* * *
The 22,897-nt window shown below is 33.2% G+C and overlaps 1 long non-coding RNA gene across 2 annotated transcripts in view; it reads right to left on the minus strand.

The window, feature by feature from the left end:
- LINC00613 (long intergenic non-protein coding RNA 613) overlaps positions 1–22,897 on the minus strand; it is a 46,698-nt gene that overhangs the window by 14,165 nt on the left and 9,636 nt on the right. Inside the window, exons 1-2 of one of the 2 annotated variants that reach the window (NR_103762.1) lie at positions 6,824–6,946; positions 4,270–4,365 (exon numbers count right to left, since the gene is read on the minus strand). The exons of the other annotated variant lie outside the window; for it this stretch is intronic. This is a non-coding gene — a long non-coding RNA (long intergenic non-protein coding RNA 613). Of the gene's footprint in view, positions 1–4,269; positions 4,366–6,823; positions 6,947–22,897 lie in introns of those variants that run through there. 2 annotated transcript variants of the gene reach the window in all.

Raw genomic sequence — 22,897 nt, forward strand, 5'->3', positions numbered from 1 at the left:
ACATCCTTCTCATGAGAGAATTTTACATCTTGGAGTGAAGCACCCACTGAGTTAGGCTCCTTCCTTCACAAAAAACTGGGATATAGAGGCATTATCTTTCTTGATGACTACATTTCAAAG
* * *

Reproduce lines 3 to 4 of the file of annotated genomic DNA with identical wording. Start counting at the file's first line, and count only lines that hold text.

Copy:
- LINC00613 (long intergenic non-protein coding RNA 613) overlaps positions 1–22,897 on the minus strand; it is a 46,698-nt gene that overhangs the window by 14,165 nt on the left and 9,636 nt on the right. Inside the window, exons 1-2 of one of the 2 annotated variants that reach the window (NR_103762.1) lie at positions 6,824–6,946; positions 4,270–4,365 (exon numbers count right to left, since the gene is read on the minus strand). The exons of the other annotated variant lie outside the window; for it this stretch is intronic. This is a non-coding gene — a long non-coding RNA (long intergenic non-protein coding RNA 613). Of the gene's footprint in view, positions 1–4,269; positions 4,366–6,823; positions 6,947–22,897 lie in introns of those variants that run through there. 2 annotated transcript variants of the gene reach the window in all.

Raw genomic sequence — 22,897 nt, forward strand, 5'->3', positions numbered from 1 at the left: